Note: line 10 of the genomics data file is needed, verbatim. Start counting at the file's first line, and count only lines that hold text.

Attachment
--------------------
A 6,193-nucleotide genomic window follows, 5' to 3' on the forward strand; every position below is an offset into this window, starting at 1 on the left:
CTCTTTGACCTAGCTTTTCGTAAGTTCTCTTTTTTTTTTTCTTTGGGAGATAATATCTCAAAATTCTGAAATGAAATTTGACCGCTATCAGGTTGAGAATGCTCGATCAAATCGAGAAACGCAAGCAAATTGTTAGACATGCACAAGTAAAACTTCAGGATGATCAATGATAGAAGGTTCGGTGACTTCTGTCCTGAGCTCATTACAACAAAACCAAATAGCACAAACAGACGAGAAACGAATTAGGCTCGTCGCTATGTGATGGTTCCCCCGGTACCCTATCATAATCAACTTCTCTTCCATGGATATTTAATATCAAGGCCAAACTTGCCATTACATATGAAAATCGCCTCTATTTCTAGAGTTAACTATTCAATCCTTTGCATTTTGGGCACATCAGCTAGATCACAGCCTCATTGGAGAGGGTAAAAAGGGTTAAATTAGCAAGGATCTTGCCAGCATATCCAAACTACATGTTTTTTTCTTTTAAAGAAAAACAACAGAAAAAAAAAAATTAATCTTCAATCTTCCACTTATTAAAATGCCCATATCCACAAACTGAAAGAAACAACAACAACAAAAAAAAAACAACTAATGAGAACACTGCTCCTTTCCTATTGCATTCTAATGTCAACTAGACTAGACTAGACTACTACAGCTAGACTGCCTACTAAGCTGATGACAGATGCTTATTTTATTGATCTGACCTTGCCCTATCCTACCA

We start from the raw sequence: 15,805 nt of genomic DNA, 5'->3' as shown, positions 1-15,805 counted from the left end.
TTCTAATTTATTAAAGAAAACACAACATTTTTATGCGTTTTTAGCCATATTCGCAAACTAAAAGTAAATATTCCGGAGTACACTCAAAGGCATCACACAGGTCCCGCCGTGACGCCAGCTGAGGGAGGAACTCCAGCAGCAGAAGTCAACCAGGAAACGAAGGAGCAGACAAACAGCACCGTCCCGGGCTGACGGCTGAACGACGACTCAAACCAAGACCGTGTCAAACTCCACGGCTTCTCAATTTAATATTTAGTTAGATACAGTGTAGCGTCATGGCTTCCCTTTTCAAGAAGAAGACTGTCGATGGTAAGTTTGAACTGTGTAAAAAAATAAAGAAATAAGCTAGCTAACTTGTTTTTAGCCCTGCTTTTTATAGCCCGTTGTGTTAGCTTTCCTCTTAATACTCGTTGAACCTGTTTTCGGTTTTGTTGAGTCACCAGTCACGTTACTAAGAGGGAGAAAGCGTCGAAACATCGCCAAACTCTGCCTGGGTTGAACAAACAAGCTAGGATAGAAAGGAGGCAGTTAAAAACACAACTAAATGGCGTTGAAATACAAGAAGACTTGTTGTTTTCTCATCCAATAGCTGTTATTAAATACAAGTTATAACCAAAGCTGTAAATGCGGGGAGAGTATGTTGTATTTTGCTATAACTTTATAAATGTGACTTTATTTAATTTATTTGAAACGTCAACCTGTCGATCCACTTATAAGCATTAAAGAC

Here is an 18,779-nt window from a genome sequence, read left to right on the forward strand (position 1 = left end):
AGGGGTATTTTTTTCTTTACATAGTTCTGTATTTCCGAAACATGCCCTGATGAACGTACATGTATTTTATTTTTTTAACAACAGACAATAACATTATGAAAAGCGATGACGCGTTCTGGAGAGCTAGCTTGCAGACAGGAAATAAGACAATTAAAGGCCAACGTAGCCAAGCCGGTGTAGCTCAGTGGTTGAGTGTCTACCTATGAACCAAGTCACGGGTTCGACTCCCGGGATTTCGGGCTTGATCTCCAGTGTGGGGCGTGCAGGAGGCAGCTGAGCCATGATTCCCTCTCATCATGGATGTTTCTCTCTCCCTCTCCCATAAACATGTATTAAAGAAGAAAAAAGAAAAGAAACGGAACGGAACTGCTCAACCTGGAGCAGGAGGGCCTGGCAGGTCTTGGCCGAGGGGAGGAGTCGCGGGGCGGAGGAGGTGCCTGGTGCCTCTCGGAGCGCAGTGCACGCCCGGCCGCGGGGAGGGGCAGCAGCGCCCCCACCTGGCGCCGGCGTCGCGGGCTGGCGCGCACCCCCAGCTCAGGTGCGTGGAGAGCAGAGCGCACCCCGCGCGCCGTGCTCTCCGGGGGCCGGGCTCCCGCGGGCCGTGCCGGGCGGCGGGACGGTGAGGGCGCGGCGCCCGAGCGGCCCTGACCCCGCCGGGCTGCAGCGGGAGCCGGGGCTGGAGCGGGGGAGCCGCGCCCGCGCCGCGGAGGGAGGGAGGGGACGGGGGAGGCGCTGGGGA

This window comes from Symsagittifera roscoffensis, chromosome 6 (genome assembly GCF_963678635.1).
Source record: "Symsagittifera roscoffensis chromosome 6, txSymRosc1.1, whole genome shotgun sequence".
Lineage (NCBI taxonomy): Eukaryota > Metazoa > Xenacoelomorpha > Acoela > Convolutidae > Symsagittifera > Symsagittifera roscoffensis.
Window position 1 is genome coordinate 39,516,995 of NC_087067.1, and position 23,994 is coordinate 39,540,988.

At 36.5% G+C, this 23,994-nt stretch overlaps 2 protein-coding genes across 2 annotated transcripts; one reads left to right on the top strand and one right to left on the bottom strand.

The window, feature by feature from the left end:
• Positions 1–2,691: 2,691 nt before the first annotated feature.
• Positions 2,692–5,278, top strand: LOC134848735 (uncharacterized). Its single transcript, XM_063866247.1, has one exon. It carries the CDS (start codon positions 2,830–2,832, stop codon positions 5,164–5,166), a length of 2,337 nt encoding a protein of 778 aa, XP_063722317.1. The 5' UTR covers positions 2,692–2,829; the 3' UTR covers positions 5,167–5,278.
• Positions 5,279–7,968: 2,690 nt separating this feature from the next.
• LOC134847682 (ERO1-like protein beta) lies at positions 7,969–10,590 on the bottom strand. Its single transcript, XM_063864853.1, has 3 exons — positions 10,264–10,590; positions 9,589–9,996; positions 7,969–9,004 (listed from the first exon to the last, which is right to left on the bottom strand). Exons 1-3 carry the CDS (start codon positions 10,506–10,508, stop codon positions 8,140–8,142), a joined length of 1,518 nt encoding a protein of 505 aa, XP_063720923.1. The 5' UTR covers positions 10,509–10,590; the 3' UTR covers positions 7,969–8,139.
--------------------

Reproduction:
Window position 1 is genome coordinate 39,516,995 of NC_087067.1, and position 23,994 is coordinate 39,540,988.